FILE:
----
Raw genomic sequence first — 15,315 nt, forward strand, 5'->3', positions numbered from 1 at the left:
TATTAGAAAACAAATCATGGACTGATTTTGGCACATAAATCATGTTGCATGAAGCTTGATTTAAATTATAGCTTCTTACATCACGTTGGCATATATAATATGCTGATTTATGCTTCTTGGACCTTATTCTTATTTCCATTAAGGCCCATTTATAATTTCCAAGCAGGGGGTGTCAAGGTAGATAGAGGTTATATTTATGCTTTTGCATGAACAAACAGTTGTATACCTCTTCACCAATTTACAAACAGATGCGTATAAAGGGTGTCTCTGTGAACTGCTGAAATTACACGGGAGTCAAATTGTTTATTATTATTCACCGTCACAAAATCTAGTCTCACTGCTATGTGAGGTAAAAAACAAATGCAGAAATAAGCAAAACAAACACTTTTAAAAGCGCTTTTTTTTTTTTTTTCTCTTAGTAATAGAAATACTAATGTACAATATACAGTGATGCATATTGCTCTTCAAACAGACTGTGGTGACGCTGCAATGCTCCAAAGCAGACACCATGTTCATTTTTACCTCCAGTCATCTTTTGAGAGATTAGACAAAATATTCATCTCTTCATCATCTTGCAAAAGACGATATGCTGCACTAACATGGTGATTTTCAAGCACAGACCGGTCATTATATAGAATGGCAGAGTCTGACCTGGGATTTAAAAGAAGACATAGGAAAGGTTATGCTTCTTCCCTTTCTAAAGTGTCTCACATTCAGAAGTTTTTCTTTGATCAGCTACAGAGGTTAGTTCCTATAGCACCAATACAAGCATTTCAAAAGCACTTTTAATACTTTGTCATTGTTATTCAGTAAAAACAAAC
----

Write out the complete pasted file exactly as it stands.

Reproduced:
Raw genomic sequence first — 15,315 nt, forward strand, 5'->3', positions numbered from 1 at the left:
TATTAGAAAACAAATCATGGACTGATTTTGGCACATAAATCATGTTGCATGAAGCTTGATTTAAATTATAGCTTCTTACATCACGTTGGCATATATAATATGCTGATTTATGCTTCTTGGACCTTATTCTTATTTCCATTAAGGCCCATTTATAATTTCCAAGCAGGGGGTGTCAAGGTAGATAGAGGTTATATTTATGCTTTTGCATGAACAAACAGTTGTATACCTCTTCACCAATTTACAAACAGATGCGTATAAAGGGTGTCTCTGTGAACTGCTGAAATTACACGGGAGTCAAATTGTTTATTATTATTCACCGTCACAAAATCTAGTCTCACTGCTATGTGAGGTAAAAAACAAATGCAGAAATAAGCAAAACAAACACTTTTAAAAGCGCTTTTTTTTTTTTTTTCTCTTAGTAATAGAAATACTAATGTACAATATACAGTGATGCATATTGCTCTTCAAACAGACTGTGGTGACGCTGCAATGCTCCAAAGCAGACACCATGTTCATTTTTACCTCCAGTCATCTTTTGAGAGATTAGACAAAATATTCATCTCTTCATCATCTTGCAAAAGACGATATGCTGCACTAACATGGTGATTTTCAAGCACAGACCGGTCATTATATAGAATGGCAGAGTCTGACCTGGGATTTAAAAGAAGACATAGGAAAGGTTATGCTTCTTCCCTTTCTAAAGTGTCTCACATTCAGAAGTTTTTCTTTGATCAGCTACAGAGGTTAGTTCCTATAGCACCAATACAAGCATTTCAAAAGCACTTTTAATACTTTGTCATTGTTATTCAGTAAAAACAAAC